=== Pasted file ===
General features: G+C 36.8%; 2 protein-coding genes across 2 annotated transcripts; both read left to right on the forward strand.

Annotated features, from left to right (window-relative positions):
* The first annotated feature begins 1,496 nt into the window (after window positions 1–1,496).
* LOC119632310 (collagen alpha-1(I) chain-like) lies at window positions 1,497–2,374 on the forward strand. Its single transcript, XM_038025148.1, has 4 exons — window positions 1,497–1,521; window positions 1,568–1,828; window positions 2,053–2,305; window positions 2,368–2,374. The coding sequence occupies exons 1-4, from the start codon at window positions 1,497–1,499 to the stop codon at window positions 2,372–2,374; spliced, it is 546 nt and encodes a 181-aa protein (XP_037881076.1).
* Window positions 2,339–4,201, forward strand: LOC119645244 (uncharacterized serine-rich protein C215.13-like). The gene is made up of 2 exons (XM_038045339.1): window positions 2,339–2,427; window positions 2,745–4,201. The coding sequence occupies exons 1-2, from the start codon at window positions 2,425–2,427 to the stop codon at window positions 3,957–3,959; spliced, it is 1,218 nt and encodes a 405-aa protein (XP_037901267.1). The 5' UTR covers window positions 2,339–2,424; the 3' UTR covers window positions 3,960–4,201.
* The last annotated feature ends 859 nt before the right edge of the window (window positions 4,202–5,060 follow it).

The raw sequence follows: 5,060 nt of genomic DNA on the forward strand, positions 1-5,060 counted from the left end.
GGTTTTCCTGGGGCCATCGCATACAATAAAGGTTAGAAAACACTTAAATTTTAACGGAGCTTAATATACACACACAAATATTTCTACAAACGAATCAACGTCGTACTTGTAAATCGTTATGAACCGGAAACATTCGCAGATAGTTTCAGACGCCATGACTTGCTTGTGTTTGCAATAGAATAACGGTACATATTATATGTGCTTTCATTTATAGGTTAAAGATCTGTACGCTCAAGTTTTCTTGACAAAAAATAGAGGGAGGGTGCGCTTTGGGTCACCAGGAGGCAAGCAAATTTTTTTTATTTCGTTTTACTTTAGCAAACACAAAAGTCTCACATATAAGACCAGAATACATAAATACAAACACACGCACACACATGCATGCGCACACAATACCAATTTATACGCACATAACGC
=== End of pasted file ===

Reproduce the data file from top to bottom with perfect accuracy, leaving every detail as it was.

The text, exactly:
General features: G+C 36.8%; 2 protein-coding genes across 2 annotated transcripts; both read left to right on the forward strand.

Annotated features, from left to right (window-relative positions):
* The first annotated feature begins 1,496 nt into the window (after window positions 1–1,496).
* LOC119632310 (collagen alpha-1(I) chain-like) lies at window positions 1,497–2,374 on the forward strand. Its single transcript, XM_038025148.1, has 4 exons — window positions 1,497–1,521; window positions 1,568–1,828; window positions 2,053–2,305; window positions 2,368–2,374. The coding sequence occupies exons 1-4, from the start codon at window positions 1,497–1,499 to the stop codon at window positions 2,372–2,374; spliced, it is 546 nt and encodes a 181-aa protein (XP_037881076.1).
* Window positions 2,339–4,201, forward strand: LOC119645244 (uncharacterized serine-rich protein C215.13-like). The gene is made up of 2 exons (XM_038045339.1): window positions 2,339–2,427; window positions 2,745–4,201. The coding sequence occupies exons 1-2, from the start codon at window positions 2,425–2,427 to the stop codon at window positions 3,957–3,959; spliced, it is 1,218 nt and encodes a 405-aa protein (XP_037901267.1). The 5' UTR covers window positions 2,339–2,424; the 3' UTR covers window positions 3,960–4,201.
* The last annotated feature ends 859 nt before the right edge of the window (window positions 4,202–5,060 follow it).

The raw sequence follows: 5,060 nt of genomic DNA on the forward strand, positions 1-5,060 counted from the left end.
GGTTTTCCTGGGGCCATCGCATACAATAAAGGTTAGAAAACACTTAAATTTTAACGGAGCTTAATATACACACACAAATATTTCTACAAACGAATCAACGTCGTACTTGTAAATCGTTATGAACCGGAAACATTCGCAGATAGTTTCAGACGCCATGACTTGCTTGTGTTTGCAATAGAATAACGGTACATATTATATGTGCTTTCATTTATAGGTTAAAGATCTGTACGCTCAAGTTTTCTTGACAAAAAATAGAGGGAGGGTGCGCTTTGGGTCACCAGGAGGCAAGCAAATTTTTTTTATTTCGTTTTACTTTAGCAAACACAAAAGTCTCACATATAAGACCAGAATACATAAATACAAACACACGCACACACATGCATGCGCACACAATACCAATTTATACGCACATAACGC